Skip Nav
Pregnancy
Forget That Pregnancy Glow — This Photographer Captures Real-Life Maternity Photos
Pregnancy
Pregnant? The 1 Thing You Must Do Right Now
Kid Shopping
This High Chair Does All the Things You Wish Yours Did . . . Plus 1 Thing You Never Even Knew Was Possible

Pregnancy Weight Gain Linked to Childhood Obesity

Could Too-Low Pregnancy Weight Gain Lead to Childhood Obesity?

Every mom-to-be knows the importance of putting on the right amount of weight over the nine-month period. A recent study, however, suggests that a woman's pregnancy pounds could play a huge role in her child's future weight.

After examining the medical records of more than 4,000 women and their children, researchers found that when women put on too little or too much weight during pregnancy, their children were more likely to become overweight. Women who gained less than the recommended amount (25 to 35 pounds) were 63 percent more likely to have a child who became overweight or obese. For those who gained more than the suggested 25 to 35 pounds, their children were 80 percent more likely to develop weight issues. But why? Researchers suggest that a mom-to-be's weight gain affects her future child's ability to manage their metabolism.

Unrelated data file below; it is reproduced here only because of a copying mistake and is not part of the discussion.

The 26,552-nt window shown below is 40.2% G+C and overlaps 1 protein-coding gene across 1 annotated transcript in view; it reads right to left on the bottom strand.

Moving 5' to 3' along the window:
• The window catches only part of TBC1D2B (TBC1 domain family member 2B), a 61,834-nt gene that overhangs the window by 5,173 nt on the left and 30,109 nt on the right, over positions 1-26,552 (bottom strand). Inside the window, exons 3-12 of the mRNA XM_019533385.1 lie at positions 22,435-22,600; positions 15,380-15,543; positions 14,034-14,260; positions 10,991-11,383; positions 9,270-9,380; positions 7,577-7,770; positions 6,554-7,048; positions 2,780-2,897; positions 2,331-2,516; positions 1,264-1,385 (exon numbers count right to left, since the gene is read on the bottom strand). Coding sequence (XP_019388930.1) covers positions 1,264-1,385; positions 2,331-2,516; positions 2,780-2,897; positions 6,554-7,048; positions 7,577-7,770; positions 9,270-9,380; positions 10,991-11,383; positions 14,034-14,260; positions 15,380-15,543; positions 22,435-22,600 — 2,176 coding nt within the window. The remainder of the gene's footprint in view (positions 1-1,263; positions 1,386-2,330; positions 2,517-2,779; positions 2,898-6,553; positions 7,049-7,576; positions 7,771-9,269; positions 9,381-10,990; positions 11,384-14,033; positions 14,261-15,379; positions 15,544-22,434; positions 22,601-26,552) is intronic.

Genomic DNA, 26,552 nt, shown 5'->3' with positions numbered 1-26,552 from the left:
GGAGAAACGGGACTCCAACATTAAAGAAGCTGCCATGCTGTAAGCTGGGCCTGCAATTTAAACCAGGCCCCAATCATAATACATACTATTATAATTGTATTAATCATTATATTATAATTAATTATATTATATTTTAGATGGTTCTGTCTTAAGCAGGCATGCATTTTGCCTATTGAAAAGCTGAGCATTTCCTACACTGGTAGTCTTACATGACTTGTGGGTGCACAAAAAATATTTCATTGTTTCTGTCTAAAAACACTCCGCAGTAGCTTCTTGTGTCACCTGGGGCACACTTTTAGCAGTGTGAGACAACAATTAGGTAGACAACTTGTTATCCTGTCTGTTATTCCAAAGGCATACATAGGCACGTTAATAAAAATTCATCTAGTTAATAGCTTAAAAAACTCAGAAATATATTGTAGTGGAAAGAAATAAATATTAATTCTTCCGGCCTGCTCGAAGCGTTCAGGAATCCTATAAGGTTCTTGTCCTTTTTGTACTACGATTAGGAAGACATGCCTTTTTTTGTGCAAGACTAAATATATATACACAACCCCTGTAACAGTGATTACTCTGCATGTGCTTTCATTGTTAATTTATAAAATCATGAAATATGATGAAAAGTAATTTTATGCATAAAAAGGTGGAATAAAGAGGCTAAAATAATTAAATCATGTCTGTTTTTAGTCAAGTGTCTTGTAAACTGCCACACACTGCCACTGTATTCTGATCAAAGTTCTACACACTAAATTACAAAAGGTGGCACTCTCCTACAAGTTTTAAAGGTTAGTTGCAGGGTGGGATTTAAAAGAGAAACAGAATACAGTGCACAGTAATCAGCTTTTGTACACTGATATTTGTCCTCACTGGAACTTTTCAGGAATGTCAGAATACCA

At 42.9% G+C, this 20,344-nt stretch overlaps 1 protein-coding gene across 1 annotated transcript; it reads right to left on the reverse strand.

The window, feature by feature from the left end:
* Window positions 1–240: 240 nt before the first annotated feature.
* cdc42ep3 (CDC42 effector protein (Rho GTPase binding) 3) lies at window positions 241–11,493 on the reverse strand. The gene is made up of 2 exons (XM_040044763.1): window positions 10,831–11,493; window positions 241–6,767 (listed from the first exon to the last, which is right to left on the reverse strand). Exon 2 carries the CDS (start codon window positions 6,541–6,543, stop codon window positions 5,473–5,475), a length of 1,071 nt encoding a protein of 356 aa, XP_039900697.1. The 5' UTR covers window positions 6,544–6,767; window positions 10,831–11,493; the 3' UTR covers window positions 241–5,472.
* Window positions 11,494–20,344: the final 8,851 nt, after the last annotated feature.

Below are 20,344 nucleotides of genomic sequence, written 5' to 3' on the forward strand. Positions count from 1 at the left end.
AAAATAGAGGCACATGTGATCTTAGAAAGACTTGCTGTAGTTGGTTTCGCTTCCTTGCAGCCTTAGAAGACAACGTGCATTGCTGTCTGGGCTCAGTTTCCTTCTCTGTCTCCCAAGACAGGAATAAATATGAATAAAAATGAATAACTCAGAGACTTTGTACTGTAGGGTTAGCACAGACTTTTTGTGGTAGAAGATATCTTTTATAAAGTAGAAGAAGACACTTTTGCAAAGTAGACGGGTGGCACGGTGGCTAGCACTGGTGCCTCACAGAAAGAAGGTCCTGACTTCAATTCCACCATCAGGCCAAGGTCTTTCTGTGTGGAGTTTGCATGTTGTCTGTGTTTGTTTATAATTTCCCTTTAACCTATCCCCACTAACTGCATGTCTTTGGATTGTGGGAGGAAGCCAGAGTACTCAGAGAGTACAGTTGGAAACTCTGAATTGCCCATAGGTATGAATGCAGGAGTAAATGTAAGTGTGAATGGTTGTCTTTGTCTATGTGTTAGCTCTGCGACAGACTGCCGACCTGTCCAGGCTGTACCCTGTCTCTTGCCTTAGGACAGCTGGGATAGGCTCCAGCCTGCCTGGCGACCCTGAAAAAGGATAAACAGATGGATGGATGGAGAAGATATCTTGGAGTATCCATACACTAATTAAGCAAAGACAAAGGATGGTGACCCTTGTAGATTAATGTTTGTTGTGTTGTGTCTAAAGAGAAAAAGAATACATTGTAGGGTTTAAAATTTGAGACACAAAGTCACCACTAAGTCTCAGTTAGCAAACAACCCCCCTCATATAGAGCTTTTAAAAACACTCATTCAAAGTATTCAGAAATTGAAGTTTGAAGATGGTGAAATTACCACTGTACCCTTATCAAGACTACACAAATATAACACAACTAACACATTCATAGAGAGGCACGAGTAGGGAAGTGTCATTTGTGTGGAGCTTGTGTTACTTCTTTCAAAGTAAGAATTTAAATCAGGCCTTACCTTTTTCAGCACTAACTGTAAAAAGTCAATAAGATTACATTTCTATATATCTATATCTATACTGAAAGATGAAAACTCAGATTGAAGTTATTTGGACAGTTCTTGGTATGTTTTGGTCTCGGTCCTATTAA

"Gaining either too little or too much weight in pregnancy may permanently affect mechanisms that manage energy balance and metabolism in the offspring, such as appetite control and energy expenditure," explains Sneha Sridhar, one of the study's researchers.

For more information on the study, read the full story on The Huffington Post.

Image Source: Shutterstock
Around The Web
Join The Conversation
Funny PTA Fundraising Letter
How Your Life Changes After a Second Kid
The Morning of the First Day of School For Moms
Marriage Problems After Having Kids
Fisher-Price Total Clean High Chair Review
Mom Shamed For Tubing While Pregnant

POPSUGAR, the #1 independent media and technology company for women. Where more than 75 million women go for original, inspirational content that feeds their passions and interests.

From Our Partners
Latest Moms
X